NRA-ILA FAX Alert Vol. 8, No. 47 11/30/01
McCAIN ANNOUNCES ANTI-GUN SHOW
CAMPAIGN WILL BE REVIVED IN JANUARY
On Tuesday, U.S. Senator John McCain (R-Ariz.) told USA TODAY that he will launch an aggressive campaign to promote S. 890—the legislation he authored with U.S. Senator Joe Lieberman (D-Conn.) that would effectively end traditional American gun shows—as soon as the U.S. Senate convenes in January for the second session of the 107th Congress. In an effort to help move his stalled legislation, McCain has embraced the anti-gun organization Americans for Gun Safety (AGS) and the gun-ban lobby formerly known as HCI, as well as the shameless strategy these groups have adopted of exploiting our nation's legitimate fears over terrorism in the wake of the attacks of September 11.
Even more troubling, perhaps, is the fact that Senator McCain is also parroting the AGS/HCI myth that "terrorists" use gun shows to pose a threat to national security. McCain told USA TODAY: "Clearly, alleged members of terrorist organizations have been able to secure guns and weapons using the gun show loophole," a bogus claim AGS began making within days of the terrorist attacks. NRA-ILA Executive Director James Jay Baker accused McCain, AGS, and others who attempt to link terrorist acts to legal gun shows of "trying to bootstrap on the Sept. 11 tragedy," and told USA TODAY, "None of the terrorism we saw visited on this country on September 11 had anything to do with firearms." (For the truth regarding the "terrorists at gun shows" myth espoused by McCain, AGS, et al., see NRA-ILA's FAX Alerts Vol. 8, Nos. 39 & 46.)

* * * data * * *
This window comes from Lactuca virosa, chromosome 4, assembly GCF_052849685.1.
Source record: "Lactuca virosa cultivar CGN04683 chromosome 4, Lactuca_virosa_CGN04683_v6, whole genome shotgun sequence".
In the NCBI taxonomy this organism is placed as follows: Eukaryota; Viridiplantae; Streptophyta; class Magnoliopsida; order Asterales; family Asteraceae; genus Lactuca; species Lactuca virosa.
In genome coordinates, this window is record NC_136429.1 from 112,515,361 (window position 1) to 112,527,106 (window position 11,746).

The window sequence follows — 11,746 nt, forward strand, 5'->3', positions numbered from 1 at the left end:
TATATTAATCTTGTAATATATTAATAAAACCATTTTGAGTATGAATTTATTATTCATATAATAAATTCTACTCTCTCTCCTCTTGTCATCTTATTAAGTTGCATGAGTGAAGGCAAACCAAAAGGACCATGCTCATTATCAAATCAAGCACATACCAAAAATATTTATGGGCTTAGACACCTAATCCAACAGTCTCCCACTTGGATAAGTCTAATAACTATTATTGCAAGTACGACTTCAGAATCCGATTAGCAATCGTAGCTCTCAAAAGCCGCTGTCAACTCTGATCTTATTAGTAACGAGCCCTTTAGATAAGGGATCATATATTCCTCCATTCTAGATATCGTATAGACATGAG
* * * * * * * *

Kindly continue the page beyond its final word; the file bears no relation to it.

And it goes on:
It should not be too surprising to find Senator McCain reading from an AGS-supplied script, however, as the Arizona lawmaker and the anti-gun organization have schemed to promote attacks on gun shows for more than a year. AGS—founded and funded by billionaire and former HCI Board Member Andrew McKelvey—has committed to spend at least $1 million to promote McCain's legislation. So much for McCain's "opposition" to well-funded special interest groups, which has been the rhetorical crux of his efforts to pass campaign finance "reform" legislation.
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